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    ABSTRACT: We have studied the (quinoline-CO2)(-) anionic complex by a combination of mass spectrometry, anion photoelectron spectroscopy, and density functional theory calculations. The (quinoline-CO2)(-) anionic complex has much in common with previously studied (N-heterocycle-CO2)(-) anionic complexes both in terms of geometric structure and covalent bonding character. Unlike the previously studied N-heterocycles, however, quinoline has a positive electron affinity, and this provided a pathway for determining the binding energy of CO2 in the (quinoline-CO2)(-) anionic complex. From the theoretical calculations, we found CO2 to be bound within the (quinoline-CO2)(-) anionic complex by 0.6 eV. We also showed that the excess electron is delocalized over the entire molecular framework. It is likely that the CO2 binding energies and excess electron delocalization profiles of the previously studied (N-heterocycle-CO2)(-) anionic complexes are quite similar to that of the (quinoline-CO2)(-) anionic complex. This class of complexes may have a role to play in CO2 activation and/or sequestration.
    The Journal of Chemical Physics 06/2015; 142(23):234307. DOI:10.1063/1.4922652
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    ABSTRACT: We report MP2 and Coupled Cluster Singles, Doubles, and perturbative Triples [CCSD(T)] binding energies with basis sets up to pentuple zeta quality for the (H2O)m=2-6,8 water clusters. Our best CCSD(T)/Complete Basis Set (CBS) estimates are -4.99 ± 0.04 kcal/mol (dimer), -15.8 ± 0.1 kcal/mol (trimer), -27.4 ± 0.1 kcal/mol (tetramer), -35.9 ± 0.3 kcal/mol (pentamer), -46.2 ± 0.3 kcal/mol (prism hexamer), -45.9 ± 0.3 kcal/mol (cage hexamer), -45.4 ± 0.3 kcal/mol (book hexamer), -44.3 ± 0.3 kcal/mol (ring hexamer), -73.0 ± 0.5 kcal/mol (D2d octamer), and -72.9 ± 0.5 kcal/mol (S4 octamer). We have found that the percentage of both the uncorrected (De) and basis set superposition error-corrected (De (CP)) binding energies recovered with respect to the CBS limit falls into a narrow range on either sides of the CBS limit for each basis set for all clusters. In addition, this range decreases upon increasing the basis set. Relatively accurate estimates (within <0.5%) of the CBS limits can be obtained when using the "23, 13" (for the AVDZ set) or the "12, 12" (for the AVTZ, AVQZ, and AV5Z sets) mixing ratio between De and De (CP). These mixing rations are determined via a least-mean-squares approach from a dataset that encompasses clusters of various sizes. Based on those findings, we propose an accurate and efficient computational protocol that can be presently used to estimate accurate binding energies of water clusters containing up to 30 molecules (for CCSD(T)) and up to 100 molecules (for MP2).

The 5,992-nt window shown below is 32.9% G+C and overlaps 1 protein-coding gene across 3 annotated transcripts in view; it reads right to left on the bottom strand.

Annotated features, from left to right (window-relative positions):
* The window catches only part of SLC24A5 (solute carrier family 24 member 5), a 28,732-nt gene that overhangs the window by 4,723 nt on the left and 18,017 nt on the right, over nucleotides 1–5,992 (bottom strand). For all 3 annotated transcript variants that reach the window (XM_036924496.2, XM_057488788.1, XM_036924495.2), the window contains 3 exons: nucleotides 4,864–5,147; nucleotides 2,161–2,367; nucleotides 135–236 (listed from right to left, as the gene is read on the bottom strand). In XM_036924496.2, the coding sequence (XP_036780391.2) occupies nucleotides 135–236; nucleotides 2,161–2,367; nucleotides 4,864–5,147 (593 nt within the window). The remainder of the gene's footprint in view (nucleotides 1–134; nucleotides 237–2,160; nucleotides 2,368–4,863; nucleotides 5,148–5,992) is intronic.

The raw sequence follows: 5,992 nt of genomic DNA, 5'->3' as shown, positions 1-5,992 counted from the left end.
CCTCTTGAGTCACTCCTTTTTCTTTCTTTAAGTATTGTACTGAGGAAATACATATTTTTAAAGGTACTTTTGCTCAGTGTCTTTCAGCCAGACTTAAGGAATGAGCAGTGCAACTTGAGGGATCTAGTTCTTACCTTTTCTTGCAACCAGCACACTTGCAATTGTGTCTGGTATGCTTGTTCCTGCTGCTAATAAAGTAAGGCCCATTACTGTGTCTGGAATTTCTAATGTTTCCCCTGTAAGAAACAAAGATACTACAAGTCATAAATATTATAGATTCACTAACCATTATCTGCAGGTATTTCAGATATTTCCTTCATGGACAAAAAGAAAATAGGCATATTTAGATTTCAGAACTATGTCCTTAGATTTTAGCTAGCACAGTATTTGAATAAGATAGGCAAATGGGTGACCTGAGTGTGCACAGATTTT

The Journal of Chemical Physics 06/2015; 142(23):234303. DOI:10.1063/1.4922262